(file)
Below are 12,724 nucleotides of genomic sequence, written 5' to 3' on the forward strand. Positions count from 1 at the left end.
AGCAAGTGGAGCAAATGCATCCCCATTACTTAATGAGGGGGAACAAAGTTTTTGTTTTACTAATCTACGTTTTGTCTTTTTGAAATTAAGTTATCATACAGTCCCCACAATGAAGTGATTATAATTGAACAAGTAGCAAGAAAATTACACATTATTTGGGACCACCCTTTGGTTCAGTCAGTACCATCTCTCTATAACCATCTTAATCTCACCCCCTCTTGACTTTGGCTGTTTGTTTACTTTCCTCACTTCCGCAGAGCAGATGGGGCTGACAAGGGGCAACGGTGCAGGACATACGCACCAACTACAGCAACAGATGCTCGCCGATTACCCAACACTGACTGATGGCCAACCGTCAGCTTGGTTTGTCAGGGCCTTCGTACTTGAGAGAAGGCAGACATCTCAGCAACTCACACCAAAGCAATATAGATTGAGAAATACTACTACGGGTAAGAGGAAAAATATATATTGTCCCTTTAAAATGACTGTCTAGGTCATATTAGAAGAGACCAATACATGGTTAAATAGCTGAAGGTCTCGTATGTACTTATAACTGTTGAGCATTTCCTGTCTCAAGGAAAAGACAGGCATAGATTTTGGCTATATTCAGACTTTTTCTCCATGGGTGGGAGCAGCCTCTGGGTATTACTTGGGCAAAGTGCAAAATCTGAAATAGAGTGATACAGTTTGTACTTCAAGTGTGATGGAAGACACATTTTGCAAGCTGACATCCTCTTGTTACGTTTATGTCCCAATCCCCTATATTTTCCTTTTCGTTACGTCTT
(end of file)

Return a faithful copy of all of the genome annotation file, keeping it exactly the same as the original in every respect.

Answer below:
Below are 12,724 nucleotides of genomic sequence, written 5' to 3' on the forward strand. Positions count from 1 at the left end.
AGCAAGTGGAGCAAATGCATCCCCATTACTTAATGAGGGGGAACAAAGTTTTTGTTTTACTAATCTACGTTTTGTCTTTTTGAAATTAAGTTATCATACAGTCCCCACAATGAAGTGATTATAATTGAACAAGTAGCAAGAAAATTACACATTATTTGGGACCACCCTTTGGTTCAGTCAGTACCATCTCTCTATAACCATCTTAATCTCACCCCCTCTTGACTTTGGCTGTTTGTTTACTTTCCTCACTTCCGCAGAGCAGATGGGGCTGACAAGGGGCAACGGTGCAGGACATACGCACCAACTACAGCAACAGATGCTCGCCGATTACCCAACACTGACTGATGGCCAACCGTCAGCTTGGTTTGTCAGGGCCTTCGTACTTGAGAGAAGGCAGACATCTCAGCAACTCACACCAAAGCAATATAGATTGAGAAATACTACTACGGGTAAGAGGAAAAATATATATTGTCCCTTTAAAATGACTGTCTAGGTCATATTAGAAGAGACCAATACATGGTTAAATAGCTGAAGGTCTCGTATGTACTTATAACTGTTGAGCATTTCCTGTCTCAAGGAAAAGACAGGCATAGATTTTGGCTATATTCAGACTTTTTCTCCATGGGTGGGAGCAGCCTCTGGGTATTACTTGGGCAAAGTGCAAAATCTGAAATAGAGTGATACAGTTTGTACTTCAAGTGTGATGGAAGACACATTTTGCAAGCTGACATCCTCTTGTTACGTTTATGTCCCAATCCCCTATATTTTCCTTTTCGTTACGTCTT